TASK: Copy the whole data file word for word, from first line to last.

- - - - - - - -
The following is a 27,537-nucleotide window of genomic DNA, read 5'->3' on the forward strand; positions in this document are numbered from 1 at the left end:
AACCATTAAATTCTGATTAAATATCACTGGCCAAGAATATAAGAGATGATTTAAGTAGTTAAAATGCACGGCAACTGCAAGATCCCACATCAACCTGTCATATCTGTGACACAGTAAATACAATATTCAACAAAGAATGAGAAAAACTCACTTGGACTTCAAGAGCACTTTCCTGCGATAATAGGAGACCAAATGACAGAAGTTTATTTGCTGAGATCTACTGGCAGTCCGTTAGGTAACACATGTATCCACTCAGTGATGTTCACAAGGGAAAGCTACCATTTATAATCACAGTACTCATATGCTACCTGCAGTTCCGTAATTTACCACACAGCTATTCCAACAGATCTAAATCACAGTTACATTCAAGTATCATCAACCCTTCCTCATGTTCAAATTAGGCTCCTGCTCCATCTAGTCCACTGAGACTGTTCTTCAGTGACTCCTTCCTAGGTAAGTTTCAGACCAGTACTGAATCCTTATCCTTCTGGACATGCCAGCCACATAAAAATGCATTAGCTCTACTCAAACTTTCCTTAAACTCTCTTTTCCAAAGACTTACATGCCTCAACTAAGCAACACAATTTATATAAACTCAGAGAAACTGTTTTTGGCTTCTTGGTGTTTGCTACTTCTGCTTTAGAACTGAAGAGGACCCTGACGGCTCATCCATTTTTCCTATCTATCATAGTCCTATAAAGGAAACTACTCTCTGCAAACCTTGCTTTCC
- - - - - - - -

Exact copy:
The following is a 27,537-nucleotide window of genomic DNA, read 5'->3' on the forward strand; positions in this document are numbered from 1 at the left end:
AACCATTAAATTCTGATTAAATATCACTGGCCAAGAATATAAGAGATGATTTAAGTAGTTAAAATGCACGGCAACTGCAAGATCCCACATCAACCTGTCATATCTGTGACACAGTAAATACAATATTCAACAAAGAATGAGAAAAACTCACTTGGACTTCAAGAGCACTTTCCTGCGATAATAGGAGACCAAATGACAGAAGTTTATTTGCTGAGATCTACTGGCAGTCCGTTAGGTAACACATGTATCCACTCAGTGATGTTCACAAGGGAAAGCTACCATTTATAATCACAGTACTCATATGCTACCTGCAGTTCCGTAATTTACCACACAGCTATTCCAACAGATCTAAATCACAGTTACATTCAAGTATCATCAACCCTTCCTCATGTTCAAATTAGGCTCCTGCTCCATCTAGTCCACTGAGACTGTTCTTCAGTGACTCCTTCCTAGGTAAGTTTCAGACCAGTACTGAATCCTTATCCTTCTGGACATGCCAGCCACATAAAAATGCATTAGCTCTACTCAAACTTTCCTTAAACTCTCTTTTCCAAAGACTTACATGCCTCAACTAAGCAACACAATTTATATAAACTCAGAGAAACTGTTTTTGGCTTCTTGGTGTTTGCTACTTCTGCTTTAGAACTGAAGAGGACCCTGACGGCTCATCCATTTTTCCTATCTATCATAGTCCTATAAAGGAAACTACTCTCTGCAAACCTTGCTTTCC